Species turnover underpins numerous ecological processes and rigorous estimates of β-diversity are crucial in our investigation of these fundamental phenomena across a range of spatial scales (Anderson et al. 2011). Examples include assessing the complementarity of species in reserve networks (Su et al. 2004; Wiersma & Urban 2005; Marsh et al. 2010), right through to making predictions of global species richness (Ødegaard 2000), as well as processes that require estimates at multiple spatial scales, such as the distributions of species (Qian, Ricklefs & White 2004) and extinction rates from habitat loss (Hubbell et al. 2008).

Investigations that have partitioned diversity in to α, β and γ components (Lande 1996) have found that the β component may comprise of a significant portion of overall richness, γ-diversity, often much greater than that of local richness (e.g. Gering, Crist & Veech 2003). This important component of diversity may be further partitioned temporally (Tylianakis, Klein & Tscharntke 2005), across multiple spatial scales (Wagner, Wildi & Ewald 2000; Veech et al. 2002; Crist et al. 2003) and ecological gradients (Sobek et al. 2009).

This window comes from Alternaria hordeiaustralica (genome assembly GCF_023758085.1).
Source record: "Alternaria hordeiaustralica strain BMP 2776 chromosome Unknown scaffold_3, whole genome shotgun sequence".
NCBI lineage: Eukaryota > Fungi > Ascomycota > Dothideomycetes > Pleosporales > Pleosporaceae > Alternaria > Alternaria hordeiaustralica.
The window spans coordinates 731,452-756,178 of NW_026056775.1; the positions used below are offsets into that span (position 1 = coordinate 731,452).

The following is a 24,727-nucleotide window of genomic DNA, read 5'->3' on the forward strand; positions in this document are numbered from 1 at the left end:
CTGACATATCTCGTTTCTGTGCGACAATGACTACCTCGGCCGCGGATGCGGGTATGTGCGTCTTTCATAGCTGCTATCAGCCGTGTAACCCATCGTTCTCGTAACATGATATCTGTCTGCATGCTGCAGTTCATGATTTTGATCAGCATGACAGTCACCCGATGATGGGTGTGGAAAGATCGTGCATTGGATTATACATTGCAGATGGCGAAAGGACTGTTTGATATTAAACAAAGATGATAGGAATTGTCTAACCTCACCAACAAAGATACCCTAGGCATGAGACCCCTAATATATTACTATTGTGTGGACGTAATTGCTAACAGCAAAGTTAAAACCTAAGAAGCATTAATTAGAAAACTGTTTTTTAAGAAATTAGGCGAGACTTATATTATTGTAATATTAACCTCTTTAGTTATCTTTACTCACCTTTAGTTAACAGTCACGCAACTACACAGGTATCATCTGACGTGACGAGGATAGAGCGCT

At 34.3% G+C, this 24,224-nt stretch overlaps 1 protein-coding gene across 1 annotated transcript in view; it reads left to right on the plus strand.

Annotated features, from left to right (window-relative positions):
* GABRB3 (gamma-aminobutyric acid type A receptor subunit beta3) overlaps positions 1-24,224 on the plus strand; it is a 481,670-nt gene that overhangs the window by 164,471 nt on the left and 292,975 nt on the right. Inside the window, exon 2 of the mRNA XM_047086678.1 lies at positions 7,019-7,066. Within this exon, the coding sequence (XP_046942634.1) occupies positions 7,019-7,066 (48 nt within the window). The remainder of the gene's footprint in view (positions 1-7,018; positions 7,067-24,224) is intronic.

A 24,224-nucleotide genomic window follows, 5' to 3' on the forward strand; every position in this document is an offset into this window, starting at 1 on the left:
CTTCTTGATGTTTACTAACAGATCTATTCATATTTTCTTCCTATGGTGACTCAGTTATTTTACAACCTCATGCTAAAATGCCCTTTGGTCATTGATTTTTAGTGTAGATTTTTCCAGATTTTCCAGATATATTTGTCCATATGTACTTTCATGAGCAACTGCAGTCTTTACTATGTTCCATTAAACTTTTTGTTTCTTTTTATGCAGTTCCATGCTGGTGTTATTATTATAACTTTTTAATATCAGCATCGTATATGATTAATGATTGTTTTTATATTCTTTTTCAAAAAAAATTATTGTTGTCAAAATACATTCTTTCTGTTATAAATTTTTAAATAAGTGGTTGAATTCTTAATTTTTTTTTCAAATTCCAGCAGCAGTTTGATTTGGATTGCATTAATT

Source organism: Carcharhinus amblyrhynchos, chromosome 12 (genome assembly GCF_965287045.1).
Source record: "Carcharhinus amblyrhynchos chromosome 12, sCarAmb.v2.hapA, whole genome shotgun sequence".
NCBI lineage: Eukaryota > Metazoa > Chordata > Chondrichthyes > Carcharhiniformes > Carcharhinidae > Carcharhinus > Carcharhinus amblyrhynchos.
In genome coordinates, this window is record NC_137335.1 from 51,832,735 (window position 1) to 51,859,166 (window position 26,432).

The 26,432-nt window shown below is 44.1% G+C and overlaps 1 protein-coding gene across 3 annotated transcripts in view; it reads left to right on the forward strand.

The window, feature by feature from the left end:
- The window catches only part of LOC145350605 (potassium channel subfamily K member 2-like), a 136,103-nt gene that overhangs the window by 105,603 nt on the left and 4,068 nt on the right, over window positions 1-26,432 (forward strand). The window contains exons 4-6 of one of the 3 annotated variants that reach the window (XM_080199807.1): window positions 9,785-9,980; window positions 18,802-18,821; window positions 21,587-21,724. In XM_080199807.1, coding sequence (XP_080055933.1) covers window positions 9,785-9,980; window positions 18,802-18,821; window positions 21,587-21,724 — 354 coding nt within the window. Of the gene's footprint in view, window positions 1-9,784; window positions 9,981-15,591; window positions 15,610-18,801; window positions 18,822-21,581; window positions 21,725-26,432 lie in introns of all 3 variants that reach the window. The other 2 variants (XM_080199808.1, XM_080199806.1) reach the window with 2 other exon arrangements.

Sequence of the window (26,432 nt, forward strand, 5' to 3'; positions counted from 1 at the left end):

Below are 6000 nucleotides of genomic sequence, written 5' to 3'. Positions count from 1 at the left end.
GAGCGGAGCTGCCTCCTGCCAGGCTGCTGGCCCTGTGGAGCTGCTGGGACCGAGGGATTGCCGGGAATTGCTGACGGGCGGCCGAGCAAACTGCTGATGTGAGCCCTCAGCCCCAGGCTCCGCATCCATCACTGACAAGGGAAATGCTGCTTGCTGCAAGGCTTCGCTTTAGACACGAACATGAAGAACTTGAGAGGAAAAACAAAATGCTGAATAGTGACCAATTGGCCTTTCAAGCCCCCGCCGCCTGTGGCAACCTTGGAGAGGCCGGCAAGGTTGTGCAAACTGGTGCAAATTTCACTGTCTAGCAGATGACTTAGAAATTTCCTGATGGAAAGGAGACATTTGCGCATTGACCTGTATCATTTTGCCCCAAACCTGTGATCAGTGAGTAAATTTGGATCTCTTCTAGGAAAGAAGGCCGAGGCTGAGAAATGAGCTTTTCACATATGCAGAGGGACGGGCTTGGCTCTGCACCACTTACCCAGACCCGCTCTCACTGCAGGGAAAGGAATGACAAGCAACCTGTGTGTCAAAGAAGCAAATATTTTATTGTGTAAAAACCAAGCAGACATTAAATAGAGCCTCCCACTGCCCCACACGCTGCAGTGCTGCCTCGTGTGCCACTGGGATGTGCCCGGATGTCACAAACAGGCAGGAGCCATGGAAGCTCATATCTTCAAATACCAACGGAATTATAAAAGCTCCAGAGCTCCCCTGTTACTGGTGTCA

Only rarely, however, are studies explicitly designed to quantify β-diversity, and data are rarely collected in the field with analyses of community turnover as the primary focus. Given the importance of β-diversity to a plethora of ecological and conservation issues, we suggest there is a need to develop a spatial sampling strategy designed explicitly to estimate β-diversity over a range of spatial scales. We approach this problem by designing a range of possible sampling strategies based around fractals, and use simulations of tropical communities to investigate the optimal sampling strategy that compromises between the accuracy of β-diversity estimates and sampling effort.

Fractal mathematics (Mandlebrot 1983) has become increasingly popular to describe a wide range of ecological processes in which Euclidean geometry has proven insufficient. For example, many ecological processes are spatially dependent, and the self-similarity of fractals can infer such patterns by scaling-up or down spatial scales based on observations made at a particular scale. Fractal geometry has been applied to a diverse range of topics in ecology and conservation biology (Brown et al. 2002; Halley et al. 2004). For example, species aggregations are often self-similar across a range of spatial scales (Kunin 1998), so fractals provide a useful model for understanding the spatial distributions of species (Ulrich & Buszko 2003; Storch et al. 2008) and several associated macroecological patterns, such as species–area relationships (Lennon, Kunin & Hartley 2002; Sizling & Storch 2004; Tjørve & Tjørve 2008).